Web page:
On Wednesday (17 April) a large majority of MEPs gave a thumbs up to an overhaul of the General Food Law (GFL). The increased transparency of the EU risk assessment, already acknowledged as one of the most stringent in the world, has now been hailed.
The revised law follows the controversy surrounding the safety evaluations of disputed products such as glyphosate and falls under the European Commission’s plan to reform the GFL, which established the European Food Safety Authority (EFSA) back in 2002 and introduced the risk analysis principle to EU food law.
After GFL’s fitness check was launched in 2014 and completed in January 2018, the EU executive presented last April new proposals that grant EU citizens greater access to information submitted to EFSA and boost transparency.
The new rules, for instance, introduce an obligation on EFSA to make the studies submitted as part of the application process for the approval of pesticides publicly available.
However, some information such as the manufacturing or production process may be kept confidential, although this will only be granted to a list of non-safety related information items and companies can prove that they would suffer commercial harm if the information would be in the public domain.
“We have managed to find a reasonable balance between transparency and the interests of the industry, in order to continue promoting innovation in the EU food sector,” said the Spanish centre-right rapporteur Pilar Ayuso, at her last appearance in the hemicycle.
Ayuso replaced the original rapporteur Renate Sommer, who decided to quit the file after MEPs voted down her approach.
“Today’s vote marks an important moment in EFSA’s history, giving us the legal basis to make our science more transparent and sustainable,” said Bernhard Url, EFSA executive director.
He also acknowledged the EU institutions’ efforts in concluding successfully the legislative process, but he warned that the important work is not yet over.
“We still require the political commitment to secure the resources that we will need to implement the new measures,” Url warned.
“Greater transparency is a good thing for the industry, decision-makers and citizens alike,” said Graeme Taylor, Director of Public Affairs for the European Crop Protection Association (ECPA).
The EU crop protection industry already made a global commitment in March 2018 to make safety-related studies publicly available, recognising the demand for increased transparency in the approval process.
“We have nothing to hide and we hope that this new legislation, once formally adopted by the Council in the coming weeks, will help increase trust in the approval process in Europe,” said Taylor.
The new legislation will, however, have a large impact not only on pesticides but on all agri-food supply chain authorisations.
FoodDrinkEurope supported the objective of improving transparency in the EU risk assessment model and strengthening EFSA.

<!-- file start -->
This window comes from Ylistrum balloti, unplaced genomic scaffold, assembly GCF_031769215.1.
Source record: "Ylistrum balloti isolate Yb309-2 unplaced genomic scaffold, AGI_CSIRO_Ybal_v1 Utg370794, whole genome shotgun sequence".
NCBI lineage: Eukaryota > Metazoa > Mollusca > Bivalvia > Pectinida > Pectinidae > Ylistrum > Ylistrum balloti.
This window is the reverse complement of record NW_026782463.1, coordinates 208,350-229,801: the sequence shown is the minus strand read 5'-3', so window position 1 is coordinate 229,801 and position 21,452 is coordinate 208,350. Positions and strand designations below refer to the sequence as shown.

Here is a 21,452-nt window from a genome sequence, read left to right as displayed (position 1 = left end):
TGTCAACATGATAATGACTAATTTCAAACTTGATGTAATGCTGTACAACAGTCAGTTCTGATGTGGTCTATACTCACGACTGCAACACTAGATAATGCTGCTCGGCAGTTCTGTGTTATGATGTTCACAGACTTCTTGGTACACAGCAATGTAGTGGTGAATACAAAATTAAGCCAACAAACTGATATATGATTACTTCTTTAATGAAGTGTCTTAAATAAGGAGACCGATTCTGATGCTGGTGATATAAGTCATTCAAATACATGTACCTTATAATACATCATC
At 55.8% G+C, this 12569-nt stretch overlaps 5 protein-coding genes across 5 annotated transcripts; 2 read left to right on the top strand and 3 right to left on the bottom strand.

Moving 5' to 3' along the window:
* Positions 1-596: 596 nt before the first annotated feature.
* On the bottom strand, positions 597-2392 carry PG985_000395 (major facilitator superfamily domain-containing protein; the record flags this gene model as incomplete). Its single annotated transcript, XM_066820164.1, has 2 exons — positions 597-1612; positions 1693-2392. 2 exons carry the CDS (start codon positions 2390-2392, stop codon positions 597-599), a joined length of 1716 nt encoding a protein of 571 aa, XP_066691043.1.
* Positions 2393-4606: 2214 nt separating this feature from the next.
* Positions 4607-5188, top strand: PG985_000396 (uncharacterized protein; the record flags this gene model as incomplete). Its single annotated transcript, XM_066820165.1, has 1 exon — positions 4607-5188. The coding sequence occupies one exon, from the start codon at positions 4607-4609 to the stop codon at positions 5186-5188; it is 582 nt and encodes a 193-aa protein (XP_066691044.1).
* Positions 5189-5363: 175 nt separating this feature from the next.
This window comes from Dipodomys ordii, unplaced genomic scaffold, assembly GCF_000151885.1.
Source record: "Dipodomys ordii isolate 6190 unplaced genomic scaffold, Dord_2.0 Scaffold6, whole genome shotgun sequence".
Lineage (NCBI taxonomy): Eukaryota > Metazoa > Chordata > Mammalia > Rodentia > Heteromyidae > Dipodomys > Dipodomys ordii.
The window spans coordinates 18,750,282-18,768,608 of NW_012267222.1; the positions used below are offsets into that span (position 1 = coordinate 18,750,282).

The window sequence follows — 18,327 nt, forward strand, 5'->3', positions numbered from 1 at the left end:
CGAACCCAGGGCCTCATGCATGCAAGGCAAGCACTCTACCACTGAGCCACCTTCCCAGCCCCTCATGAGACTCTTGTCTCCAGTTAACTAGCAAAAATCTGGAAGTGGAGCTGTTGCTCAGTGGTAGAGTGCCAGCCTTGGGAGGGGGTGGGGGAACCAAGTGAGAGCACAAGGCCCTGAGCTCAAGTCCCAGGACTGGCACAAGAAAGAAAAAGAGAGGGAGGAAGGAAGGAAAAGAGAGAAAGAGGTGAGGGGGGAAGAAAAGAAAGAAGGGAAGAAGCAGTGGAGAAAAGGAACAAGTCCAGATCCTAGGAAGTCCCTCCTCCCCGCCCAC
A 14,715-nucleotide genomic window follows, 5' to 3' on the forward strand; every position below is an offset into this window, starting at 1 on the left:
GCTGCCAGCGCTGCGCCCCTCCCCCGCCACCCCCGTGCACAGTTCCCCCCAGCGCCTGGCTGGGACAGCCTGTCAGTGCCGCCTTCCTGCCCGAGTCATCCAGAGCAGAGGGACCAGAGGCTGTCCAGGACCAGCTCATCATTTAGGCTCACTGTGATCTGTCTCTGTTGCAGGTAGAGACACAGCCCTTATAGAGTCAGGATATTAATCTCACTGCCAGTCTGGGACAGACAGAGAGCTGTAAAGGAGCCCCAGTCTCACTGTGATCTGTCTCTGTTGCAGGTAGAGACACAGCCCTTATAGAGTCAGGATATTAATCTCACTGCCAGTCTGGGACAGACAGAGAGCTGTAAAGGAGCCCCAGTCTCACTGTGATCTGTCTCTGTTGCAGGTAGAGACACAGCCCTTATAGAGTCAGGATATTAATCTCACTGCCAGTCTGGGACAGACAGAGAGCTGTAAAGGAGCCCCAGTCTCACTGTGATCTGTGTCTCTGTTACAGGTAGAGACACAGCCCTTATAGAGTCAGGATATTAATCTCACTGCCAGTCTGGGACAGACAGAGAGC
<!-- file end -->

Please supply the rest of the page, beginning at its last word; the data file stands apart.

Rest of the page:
The EU food and drink industry welcomed initiatives introduced to protect innovation within the EU risk assessment model, as it has previously expressed concerns on the potential impact on the competitiveness of the EU companies.
Europe’s largest biotech association, EuropaBio, also welcomed efforts to improve transparency but also stressed the EU must do a lot more to improve the efficiency of the system and risk communications.
“Science and fact must take precedence over fear and misinformation,” said Joanna Dupont-Inglis, Secretary General of EuropaBio, adding that it is crucial that science and facts are communicated properly and consumers should be able to rest assured that their food is safe.
NGO and consumers
“With these new rules, the EU is taking transparency to the next level. It was high time the EU stopped the secrecy around the studies EFSA relies on for its assessment of substances that end up in our food,” commented the director general of the EU umbrella consumers’ group (BEUC) Monique Goyens.
In particular, BEUC welcomed the set of a publicly accessible database managed by EFSA with the list of all the safety studies commissioned by the industry in the context of its application for an authorisation.
NGO Corporate Europe Observatory (CEO) also appreciated the setting of this register as an effective tool against corporations cherry-picking studies that favour a product’s market approval, they said in a press statement.
“A decade of efforts and an exceptional citizens’ mobilisation around the glyphosate scandal have finally led the EU to patch one of the most glaring flaws in its food safety system,” said Martin Pigeon, CEO’s agribusiness researcher.
According to the NGO, the reform still doesn’t address the fact that companies control the production of regulatory data that the whole process around market authorisation remains a complete blind spot.
“Positions and votes of the member states on whether or not to approve regulated products for the EU market remain completely opaque, allowing EU governments to blame the EU when, in fact, they have the final say, as was in the case with glyphosate,” concluded Pigeon.
[Edited by Sam Morgan]